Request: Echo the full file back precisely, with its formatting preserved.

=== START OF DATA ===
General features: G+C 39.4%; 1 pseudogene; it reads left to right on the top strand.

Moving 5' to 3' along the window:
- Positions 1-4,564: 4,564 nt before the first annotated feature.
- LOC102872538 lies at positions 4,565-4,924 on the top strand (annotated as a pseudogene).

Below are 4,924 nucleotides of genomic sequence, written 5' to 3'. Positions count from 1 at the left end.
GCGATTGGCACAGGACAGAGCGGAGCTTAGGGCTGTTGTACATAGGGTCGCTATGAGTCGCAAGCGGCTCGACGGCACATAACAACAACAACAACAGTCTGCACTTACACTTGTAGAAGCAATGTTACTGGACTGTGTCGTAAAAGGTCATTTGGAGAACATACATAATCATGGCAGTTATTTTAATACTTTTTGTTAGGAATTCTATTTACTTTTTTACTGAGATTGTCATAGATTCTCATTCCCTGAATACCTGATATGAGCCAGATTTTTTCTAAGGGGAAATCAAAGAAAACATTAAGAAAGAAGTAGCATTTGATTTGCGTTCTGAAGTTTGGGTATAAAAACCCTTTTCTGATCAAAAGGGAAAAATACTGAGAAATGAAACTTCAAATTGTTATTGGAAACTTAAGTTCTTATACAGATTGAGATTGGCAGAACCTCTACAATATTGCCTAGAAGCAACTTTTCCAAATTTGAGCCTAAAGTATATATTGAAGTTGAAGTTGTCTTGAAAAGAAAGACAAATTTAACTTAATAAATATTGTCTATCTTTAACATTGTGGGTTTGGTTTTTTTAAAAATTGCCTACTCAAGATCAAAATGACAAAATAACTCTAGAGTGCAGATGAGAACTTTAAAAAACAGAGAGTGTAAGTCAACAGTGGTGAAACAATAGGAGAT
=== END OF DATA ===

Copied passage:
General features: G+C 39.4%; 1 pseudogene; it reads left to right on the top strand.

Moving 5' to 3' along the window:
- Positions 1-4,564: 4,564 nt before the first annotated feature.
- LOC102872538 lies at positions 4,565-4,924 on the top strand (annotated as a pseudogene).

Below are 4,924 nucleotides of genomic sequence, written 5' to 3'. Positions count from 1 at the left end.
GCGATTGGCACAGGACAGAGCGGAGCTTAGGGCTGTTGTACATAGGGTCGCTATGAGTCGCAAGCGGCTCGACGGCACATAACAACAACAACAACAGTCTGCACTTACACTTGTAGAAGCAATGTTACTGGACTGTGTCGTAAAAGGTCATTTGGAGAACATACATAATCATGGCAGTTATTTTAATACTTTTTGTTAGGAATTCTATTTACTTTTTTACTGAGATTGTCATAGATTCTCATTCCCTGAATACCTGATATGAGCCAGATTTTTTCTAAGGGGAAATCAAAGAAAACATTAAGAAAGAAGTAGCATTTGATTTGCGTTCTGAAGTTTGGGTATAAAAACCCTTTTCTGATCAAAAGGGAAAAATACTGAGAAATGAAACTTCAAATTGTTATTGGAAACTTAAGTTCTTATACAGATTGAGATTGGCAGAACCTCTACAATATTGCCTAGAAGCAACTTTTCCAAATTTGAGCCTAAAGTATATATTGAAGTTGAAGTTGTCTTGAAAAGAAAGACAAATTTAACTTAATAAATATTGTCTATCTTTAACATTGTGGGTTTGGTTTTTTTAAAAATTGCCTACTCAAGATCAAAATGACAAAATAACTCTAGAGTGCAGATGAGAACTTTAAAAAACAGAGAGTGTAAGTCAACAGTGGTGAAACAATAGGAGAT